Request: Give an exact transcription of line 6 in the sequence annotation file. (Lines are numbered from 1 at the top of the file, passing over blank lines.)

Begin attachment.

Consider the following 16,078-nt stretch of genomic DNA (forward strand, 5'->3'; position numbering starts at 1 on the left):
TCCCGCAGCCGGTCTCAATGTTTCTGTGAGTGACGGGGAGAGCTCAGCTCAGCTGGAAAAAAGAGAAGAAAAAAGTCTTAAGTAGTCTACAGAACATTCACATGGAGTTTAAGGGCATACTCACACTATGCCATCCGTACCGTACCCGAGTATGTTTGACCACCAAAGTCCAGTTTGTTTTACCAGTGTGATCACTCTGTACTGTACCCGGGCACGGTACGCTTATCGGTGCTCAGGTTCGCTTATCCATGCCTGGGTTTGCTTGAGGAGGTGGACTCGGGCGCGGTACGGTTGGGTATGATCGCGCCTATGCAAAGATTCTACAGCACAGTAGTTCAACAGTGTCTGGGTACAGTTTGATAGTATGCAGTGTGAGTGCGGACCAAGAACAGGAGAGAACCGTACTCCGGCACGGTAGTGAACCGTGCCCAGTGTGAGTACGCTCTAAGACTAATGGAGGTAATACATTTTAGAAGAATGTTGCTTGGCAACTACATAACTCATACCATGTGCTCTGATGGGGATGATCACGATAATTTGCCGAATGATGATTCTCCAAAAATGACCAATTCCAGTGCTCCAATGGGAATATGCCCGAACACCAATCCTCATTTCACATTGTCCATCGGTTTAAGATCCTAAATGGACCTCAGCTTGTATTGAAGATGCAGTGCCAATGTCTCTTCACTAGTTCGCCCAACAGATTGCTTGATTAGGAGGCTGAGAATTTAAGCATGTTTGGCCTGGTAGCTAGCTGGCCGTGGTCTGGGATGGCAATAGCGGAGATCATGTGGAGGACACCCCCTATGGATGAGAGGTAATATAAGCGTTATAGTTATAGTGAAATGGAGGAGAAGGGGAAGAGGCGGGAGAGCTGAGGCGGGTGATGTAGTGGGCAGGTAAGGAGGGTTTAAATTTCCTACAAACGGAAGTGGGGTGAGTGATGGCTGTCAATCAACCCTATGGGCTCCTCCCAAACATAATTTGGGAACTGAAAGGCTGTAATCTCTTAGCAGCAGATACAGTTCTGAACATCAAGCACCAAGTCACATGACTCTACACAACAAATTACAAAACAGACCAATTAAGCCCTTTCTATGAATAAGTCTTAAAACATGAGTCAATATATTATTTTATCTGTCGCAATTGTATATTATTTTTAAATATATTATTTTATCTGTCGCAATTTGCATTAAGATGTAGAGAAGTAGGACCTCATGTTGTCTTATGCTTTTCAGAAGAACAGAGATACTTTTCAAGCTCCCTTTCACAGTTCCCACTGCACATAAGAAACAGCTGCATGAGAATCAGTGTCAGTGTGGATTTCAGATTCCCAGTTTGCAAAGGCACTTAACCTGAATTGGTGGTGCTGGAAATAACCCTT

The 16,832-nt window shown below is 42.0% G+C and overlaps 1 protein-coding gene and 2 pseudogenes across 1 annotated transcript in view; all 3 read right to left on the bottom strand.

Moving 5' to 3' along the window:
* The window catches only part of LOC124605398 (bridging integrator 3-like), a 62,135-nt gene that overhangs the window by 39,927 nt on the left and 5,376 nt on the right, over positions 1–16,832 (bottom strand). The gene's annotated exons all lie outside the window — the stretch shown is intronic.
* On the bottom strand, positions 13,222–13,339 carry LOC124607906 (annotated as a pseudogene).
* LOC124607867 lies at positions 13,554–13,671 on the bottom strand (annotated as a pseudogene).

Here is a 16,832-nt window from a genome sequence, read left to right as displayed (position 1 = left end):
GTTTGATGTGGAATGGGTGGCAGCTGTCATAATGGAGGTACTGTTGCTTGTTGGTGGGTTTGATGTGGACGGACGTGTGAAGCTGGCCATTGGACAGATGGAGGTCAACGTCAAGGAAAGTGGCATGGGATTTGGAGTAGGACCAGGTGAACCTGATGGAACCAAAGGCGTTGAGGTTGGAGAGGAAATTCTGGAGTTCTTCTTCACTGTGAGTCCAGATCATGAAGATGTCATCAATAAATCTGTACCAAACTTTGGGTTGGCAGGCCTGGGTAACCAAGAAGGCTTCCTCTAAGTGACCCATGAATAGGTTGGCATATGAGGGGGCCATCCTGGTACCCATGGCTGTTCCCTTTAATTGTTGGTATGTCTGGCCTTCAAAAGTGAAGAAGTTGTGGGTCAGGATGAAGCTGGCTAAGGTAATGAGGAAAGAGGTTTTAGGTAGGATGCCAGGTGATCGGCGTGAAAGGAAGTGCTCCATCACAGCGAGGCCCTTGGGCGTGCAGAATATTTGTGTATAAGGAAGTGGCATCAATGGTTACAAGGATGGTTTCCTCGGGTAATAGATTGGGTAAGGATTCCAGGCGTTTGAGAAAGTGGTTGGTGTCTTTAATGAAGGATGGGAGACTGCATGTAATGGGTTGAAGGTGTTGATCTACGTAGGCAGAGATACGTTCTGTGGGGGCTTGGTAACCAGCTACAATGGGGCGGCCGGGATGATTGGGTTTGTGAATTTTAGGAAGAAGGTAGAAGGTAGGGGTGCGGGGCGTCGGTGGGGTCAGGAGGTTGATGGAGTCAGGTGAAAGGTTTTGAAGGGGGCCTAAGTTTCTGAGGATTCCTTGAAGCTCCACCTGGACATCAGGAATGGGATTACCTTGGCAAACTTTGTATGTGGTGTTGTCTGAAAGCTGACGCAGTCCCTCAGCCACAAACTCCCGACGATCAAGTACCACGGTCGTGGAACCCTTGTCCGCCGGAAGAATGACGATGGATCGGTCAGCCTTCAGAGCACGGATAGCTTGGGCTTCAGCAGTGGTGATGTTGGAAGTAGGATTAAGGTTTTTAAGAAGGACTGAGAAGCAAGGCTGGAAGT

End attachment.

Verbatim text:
* On the bottom strand, positions 13,222–13,339 carry LOC124607906 (annotated as a pseudogene).